Linz may have been turned into a big playground for Ars Electronica, but it’s not all fun and games at this year’s festival. The exhibitors have ambled into existential territory, and their works raise some of life’s biggest questions – what does it mean to be human? What is truth?
We have an endless fascination with the way robots make us consider what it is that make us human. That’s why fictions like I, Robot and even the 80s classic Short Circuit appeal to us. So I was excited to attend the performance of Android-Human Theatre: Sayonara yesterday in Linz’s Mariendom. The piece explores the relationship between a dying girl and her android companion through conversation and poetry recitation. Setting the piece in the city’s gothic cathedral only heightened the sense of incongruity created by watching a disconcertingly humanlike android recite heartwrenching stanzas and “reminisce” about her previous employers. It was quite obvious that the android’s face was not human, but her – I should say its, but even now I find it hard to allow that she doesn’t have a vestige of personality – hands were most realistic; the skin appeared to have a translucency similar to our own.
My reluctance to treat the android as an object was not unique. Speaking to Bryerly Long, the android’s co-star, I learned that she sometimes slips into thinking of the android as another actor. This is less of a problem when the android’s lines are spoken by an actress offstage, but for the Ars Electronica performances, Long is acting alongside a recording of herself, appropriated by the android.
The android was designed to convincingly emulate humanity, but other projects took the reverse tack – using robotics to make humans more expressive. The Robot Mask from Kenji Suzuki’s group at University of Tsukuba, Japan, aims to make people smile. Built for people who have suffered paralysis on one side of their face due to stroke, the mask combines a detector that picks up bioelectrical signals with a contraption that attaches to the face. The nerve signals, sensed at the temples by researcher Anna Gruebler’s detector, are turned into electrical signals that are fed into wires in the mask made of shape memory alloy. These wires, which are attached to the wearer’s face by a transparent tape, contract, pulling on the skin and causing the wearer to smile. They let me have a go wearing it; it felt like having someone trying to tug off a particularly resistant adhesive bandage.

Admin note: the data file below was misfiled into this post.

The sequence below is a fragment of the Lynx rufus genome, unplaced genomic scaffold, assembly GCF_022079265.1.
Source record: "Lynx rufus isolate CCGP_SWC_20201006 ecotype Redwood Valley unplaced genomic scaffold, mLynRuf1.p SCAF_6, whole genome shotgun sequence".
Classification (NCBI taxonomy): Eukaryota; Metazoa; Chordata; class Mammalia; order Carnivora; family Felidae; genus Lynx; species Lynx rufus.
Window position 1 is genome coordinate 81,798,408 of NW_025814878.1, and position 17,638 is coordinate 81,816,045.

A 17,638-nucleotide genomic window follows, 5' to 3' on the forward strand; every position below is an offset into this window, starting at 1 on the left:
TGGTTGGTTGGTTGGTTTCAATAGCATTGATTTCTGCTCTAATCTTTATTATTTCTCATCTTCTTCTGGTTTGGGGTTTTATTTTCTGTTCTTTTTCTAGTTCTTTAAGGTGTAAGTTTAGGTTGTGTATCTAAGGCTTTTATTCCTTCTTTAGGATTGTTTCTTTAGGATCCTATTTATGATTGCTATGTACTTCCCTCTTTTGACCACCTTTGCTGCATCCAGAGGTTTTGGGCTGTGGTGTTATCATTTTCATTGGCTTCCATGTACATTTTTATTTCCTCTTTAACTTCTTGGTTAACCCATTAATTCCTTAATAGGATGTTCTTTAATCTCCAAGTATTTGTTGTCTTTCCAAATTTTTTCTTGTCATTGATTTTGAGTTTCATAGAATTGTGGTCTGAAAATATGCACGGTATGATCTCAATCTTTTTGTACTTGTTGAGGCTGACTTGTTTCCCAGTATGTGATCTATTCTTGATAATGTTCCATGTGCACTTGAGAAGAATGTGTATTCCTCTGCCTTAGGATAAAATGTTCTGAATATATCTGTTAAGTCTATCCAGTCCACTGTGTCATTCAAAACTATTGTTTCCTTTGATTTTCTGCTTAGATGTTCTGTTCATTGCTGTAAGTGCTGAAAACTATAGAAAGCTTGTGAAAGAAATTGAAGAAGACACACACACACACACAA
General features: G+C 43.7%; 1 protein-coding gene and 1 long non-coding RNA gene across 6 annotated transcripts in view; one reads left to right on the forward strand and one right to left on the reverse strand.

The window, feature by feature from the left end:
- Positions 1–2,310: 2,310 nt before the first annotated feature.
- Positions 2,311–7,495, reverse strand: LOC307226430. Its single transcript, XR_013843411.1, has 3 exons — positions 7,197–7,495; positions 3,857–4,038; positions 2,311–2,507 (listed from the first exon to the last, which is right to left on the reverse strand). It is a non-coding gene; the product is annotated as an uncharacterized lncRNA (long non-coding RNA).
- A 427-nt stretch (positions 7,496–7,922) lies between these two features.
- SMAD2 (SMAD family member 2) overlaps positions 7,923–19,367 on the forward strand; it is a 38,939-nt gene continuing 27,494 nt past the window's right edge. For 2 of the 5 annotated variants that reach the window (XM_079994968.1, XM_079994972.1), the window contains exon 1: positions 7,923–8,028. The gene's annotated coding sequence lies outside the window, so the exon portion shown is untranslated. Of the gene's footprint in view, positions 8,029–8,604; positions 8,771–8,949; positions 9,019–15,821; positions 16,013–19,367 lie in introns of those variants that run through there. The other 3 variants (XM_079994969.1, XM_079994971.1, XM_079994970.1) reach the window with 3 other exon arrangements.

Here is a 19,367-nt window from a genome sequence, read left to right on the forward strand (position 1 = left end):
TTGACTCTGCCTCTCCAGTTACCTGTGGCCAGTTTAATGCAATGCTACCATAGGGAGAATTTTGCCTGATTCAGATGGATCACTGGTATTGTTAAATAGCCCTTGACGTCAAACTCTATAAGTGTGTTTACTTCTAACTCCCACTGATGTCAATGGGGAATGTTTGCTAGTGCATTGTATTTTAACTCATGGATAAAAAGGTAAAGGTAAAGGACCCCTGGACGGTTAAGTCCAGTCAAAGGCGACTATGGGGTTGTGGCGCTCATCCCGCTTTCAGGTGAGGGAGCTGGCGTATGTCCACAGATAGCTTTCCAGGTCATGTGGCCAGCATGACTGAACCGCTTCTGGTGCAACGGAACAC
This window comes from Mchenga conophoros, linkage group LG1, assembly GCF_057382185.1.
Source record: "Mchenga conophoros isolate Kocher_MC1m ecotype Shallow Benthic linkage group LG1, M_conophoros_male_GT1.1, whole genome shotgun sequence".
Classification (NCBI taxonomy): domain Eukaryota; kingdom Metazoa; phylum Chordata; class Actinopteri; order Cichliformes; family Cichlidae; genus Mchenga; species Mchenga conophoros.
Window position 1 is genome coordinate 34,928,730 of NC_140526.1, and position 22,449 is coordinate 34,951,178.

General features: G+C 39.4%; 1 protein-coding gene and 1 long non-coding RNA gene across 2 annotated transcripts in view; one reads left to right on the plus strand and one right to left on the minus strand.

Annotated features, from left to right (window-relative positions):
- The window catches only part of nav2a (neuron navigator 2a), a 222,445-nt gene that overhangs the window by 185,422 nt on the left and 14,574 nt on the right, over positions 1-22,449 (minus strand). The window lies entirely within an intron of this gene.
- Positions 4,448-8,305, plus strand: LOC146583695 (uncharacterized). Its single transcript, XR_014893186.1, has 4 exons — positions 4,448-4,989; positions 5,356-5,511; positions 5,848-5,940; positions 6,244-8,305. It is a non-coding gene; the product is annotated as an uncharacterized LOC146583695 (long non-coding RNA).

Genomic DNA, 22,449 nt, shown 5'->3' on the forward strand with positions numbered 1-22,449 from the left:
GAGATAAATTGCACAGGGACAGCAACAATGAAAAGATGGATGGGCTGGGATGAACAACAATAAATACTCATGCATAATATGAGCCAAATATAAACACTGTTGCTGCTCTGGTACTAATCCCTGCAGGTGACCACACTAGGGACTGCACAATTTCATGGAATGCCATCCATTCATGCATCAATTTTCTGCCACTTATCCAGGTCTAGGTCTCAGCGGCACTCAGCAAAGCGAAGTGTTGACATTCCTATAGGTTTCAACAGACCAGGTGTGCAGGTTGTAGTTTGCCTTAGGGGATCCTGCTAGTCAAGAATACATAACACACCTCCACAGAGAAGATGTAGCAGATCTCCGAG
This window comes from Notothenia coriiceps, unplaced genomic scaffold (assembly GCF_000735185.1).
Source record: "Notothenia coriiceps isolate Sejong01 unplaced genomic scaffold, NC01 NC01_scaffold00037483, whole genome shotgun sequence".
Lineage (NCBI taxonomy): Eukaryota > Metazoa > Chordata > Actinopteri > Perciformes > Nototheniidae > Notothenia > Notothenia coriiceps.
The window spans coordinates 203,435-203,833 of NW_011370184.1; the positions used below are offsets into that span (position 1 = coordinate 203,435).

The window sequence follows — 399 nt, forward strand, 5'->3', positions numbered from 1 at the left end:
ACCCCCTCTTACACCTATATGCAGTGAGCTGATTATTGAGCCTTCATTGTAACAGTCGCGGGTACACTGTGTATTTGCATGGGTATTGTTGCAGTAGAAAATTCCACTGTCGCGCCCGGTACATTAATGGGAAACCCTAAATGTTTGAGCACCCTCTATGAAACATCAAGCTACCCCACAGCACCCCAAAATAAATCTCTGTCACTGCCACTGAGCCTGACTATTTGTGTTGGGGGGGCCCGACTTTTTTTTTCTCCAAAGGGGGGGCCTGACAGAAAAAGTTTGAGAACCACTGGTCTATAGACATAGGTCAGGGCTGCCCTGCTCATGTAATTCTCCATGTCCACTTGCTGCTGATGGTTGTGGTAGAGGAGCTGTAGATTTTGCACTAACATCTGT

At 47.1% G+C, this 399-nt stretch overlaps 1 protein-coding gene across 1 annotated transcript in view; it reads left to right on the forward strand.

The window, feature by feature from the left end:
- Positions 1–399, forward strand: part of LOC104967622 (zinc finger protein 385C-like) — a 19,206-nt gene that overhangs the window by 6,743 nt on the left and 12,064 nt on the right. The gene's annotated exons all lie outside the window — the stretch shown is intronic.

Next door I met TalkTorque-2, a guide robot who filled me in on what to expect from the rest of the exhibition. Hideaki Kuzuoka, one of the team behind the cute little blue-eyed robot, explained why I had taken such a liking to it. It was all body-language: it paused when I wasn’t paying enough attention, and engaged me by facing its feet towards me. The gorgeous design, by the team’s Hiroshi Kasai, definitely added to the effect. Kuzuoka explained how TalkTorque-2’s movements and gestures were designed to steer the audience to the correct areas, without their being aware of it – much as we unconsciously react to another person’s body language.
(Image: Ars Electronica 2011)
While the uncanny similarity of the robots to ourselves raised questions about humanity, last night’s Neuland Hausruck excursion addressed an even more fundamental question: what is truth? In the foothills of the Alps, 500 festival-goers were led into a forest wonderland smattered with tents representing possible sources of truth. Before being let loose on our search, we (and half a dozen demons who sat in the front row) were treated to a bilingual theatre production that explored the consequences of unveiling “the grail” – in this case a giant mummified giraffe.
What awaited us in the tents was a mixture of pseudoscience (including banners emblazoned with equations), history and superstition. In the evolution tent, a seated gorilla read out the story of Genesis in front of a coffee table on which was a copy of Darwin’s On the Origin of Species. In another tent examining whether research is the source of truth, we were encouraged to contemplate Wernher von Braun’s V-2 retaliation missile – juxtaposing the havoc it wreaked during the second world war and the way the missile technology laid the foundation for spaceflight.
Multiple meanings were intertwined in many places. In the religion tent, for example, an altarpiece was alternately interpreted as a picture of a saint and as a picture of inventor Viktor Schauberger, who, it is said, was forced by the Nazis to work underground on the Repulsine – a flying machine. Karl, our 82-year-old host in the tent, even went so far as to suggest that the plans for the Repulsine, confiscated by the US after the war, might be linked to Area 51 and UFO sightings.
The combination of fictions, facts and half-truths raised questions about how we can even define truth – and where we can find it. The boundaries defining humanity and truth are perhaps diffuse, but much meandering through a the festival in the forest, searching around the edges is the kind of fun that us feel alive.
Kat Austen, New Scientist